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EXTREME PROTAN

Extreme protans (“pro-tans”) have a severe or complete red-green color blindness. Unfortunately, the EnChroma® lens technology is not effective for this condition.

It is possible that you could do better by taking the test again, or that your computer screen does not show colors accurately. However, typically for a person with a protan-type result of this severity, the EnChroma glasses have no effect on color vision.

EXTREME PROTAN

Extreme protans (“pro-tans”) have a severe or complete red-green color blindness. Unfortunately, the EnChroma® lens technology is not effective for this condition.

It is possible that you could do better by taking the test again, or that your computer screen does not show colors accurately. However, typically for a person with a protan-type result of this severity, the EnChroma glasses have no effect on color vision.

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Color-Name Confusion

People with color blindness might find it difficult to "name" some of the colors they see. Greens, yellows, oranges, reds, and browns may appear similar especially in low light. It can also be difficult to tell the difference between blues and purples, or pinks and grays.

Difficulty with Traffic Signals

Green lights may appear to be extremely pale or even white. Yellow and red lights may appear indistinguishable, especially at night. People with color blindness may react up to 30% slower to color coded information, which affects their ability to safely operate a motor vehicle.

Impaired Color Perception

People with normal color vision can see about 1 million distinct shades of color. Those with color blindness see only about 5% to 10% as many.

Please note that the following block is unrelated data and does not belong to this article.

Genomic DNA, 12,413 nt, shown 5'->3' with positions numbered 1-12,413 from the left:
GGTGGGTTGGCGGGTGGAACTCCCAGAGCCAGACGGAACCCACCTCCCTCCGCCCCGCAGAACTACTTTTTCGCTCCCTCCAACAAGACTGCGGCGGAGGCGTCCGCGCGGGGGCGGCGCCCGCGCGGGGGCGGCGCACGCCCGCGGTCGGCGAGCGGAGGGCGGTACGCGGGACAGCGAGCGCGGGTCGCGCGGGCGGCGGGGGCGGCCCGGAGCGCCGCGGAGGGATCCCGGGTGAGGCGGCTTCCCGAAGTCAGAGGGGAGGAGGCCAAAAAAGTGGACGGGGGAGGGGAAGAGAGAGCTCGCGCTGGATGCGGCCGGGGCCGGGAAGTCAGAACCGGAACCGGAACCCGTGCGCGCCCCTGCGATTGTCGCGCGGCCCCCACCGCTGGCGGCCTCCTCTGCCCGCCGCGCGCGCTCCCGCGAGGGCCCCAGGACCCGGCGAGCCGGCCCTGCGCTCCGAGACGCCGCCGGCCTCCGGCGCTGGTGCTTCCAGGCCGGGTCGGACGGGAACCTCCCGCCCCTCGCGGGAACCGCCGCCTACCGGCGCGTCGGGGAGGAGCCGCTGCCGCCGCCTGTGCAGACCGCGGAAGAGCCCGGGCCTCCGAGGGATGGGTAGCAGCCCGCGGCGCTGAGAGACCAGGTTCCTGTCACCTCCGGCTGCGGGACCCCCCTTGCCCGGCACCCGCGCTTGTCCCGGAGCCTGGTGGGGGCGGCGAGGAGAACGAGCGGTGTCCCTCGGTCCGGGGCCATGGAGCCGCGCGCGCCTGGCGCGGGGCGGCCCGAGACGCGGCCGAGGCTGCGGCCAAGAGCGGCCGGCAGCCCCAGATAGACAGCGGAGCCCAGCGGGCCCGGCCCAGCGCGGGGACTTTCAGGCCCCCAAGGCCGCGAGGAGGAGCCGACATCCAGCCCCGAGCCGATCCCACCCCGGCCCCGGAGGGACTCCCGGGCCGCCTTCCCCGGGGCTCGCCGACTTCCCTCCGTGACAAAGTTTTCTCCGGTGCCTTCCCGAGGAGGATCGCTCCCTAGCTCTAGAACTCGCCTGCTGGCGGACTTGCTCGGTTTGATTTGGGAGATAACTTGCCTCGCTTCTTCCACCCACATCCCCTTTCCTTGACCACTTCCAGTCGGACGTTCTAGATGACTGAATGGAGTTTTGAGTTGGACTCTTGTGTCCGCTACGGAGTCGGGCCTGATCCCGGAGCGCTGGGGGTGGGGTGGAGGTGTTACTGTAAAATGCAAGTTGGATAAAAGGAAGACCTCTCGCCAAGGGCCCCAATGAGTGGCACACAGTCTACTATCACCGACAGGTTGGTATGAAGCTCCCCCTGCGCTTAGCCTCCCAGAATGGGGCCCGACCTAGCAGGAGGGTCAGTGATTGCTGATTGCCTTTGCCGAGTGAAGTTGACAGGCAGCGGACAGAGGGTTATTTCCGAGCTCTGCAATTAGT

Hereditary Factors

Inherited red-green color blindness affects 1 in 12 men. Only about 1 in 200 women have color blindness, but almost 1 in 6 are carriers of the gene. Red-green color blindness is an X-linked recessive trait. Fathers with color blindness pass the gene down to their daughters, and the daughters have a 50% chance of passing it down to their sons. 

new-protanomaly.png Protanomaly
no-cvd.png Normal Color Vision

Image colors are simulated. Color Vision Deficiency varies by individual.

Color-Name Confusion

People with color blindness might find it difficult to "name" some of the colors they see. Greens, yellows, oranges, reds, and browns may appear similar especially in low light. It can also be difficult to tell the difference between blues and purples, or pinks and grays.

Difficulty with Traffic Signals

Green lights may appear to be extremely pale or even white. Yellow and red lights may appear indistinguishable, especially at night. People with color blindness may react up to 30% slower to color coded information, which affects their ability to safely operate a motor vehicle.

Impaired Color Perception

People with normal color vision can see about 1 million distinct shades of color. Those with color blindness see only about 5% to 10% as many.

Hereditary Factors

Inherited red-green color blindness affects 1 in 12 men. Only about 1 in 200 women have color blindness, but almost 1 in 6 are carriers of the gene. Red-green color blindness is an X-linked recessive trait. Fathers with color blindness pass the gene down to their daughters, and the daughters have a 50% chance of passing it down to their sons. 

new-protanomaly.png Protanomaly
no-cvd.png Normal Color Vision

Image colors are simulated. Color Vision Deficiency varies by individual.

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KNOW ANYONE WHO'S COLOR BLIND?

Color blindness affects millions of people worldwide. It affects 1 in 12 men and 1 in 200 women. The condition ranges from a variety of classes, red-green color blindness being the most common.

Introducing EnChroma, the only specialty glasses that alleviates red-green color blindness, enhancing colors without the compromise of color accuracy.

EnChroma glasses look like ordinary tinted glasses, but the effect they have on color vision is extraordinary. People have called the experience "life-changing," giving them a more vibrant and enhanced perception of color.

If you have a friend or a loved one who is color blind, please share this video.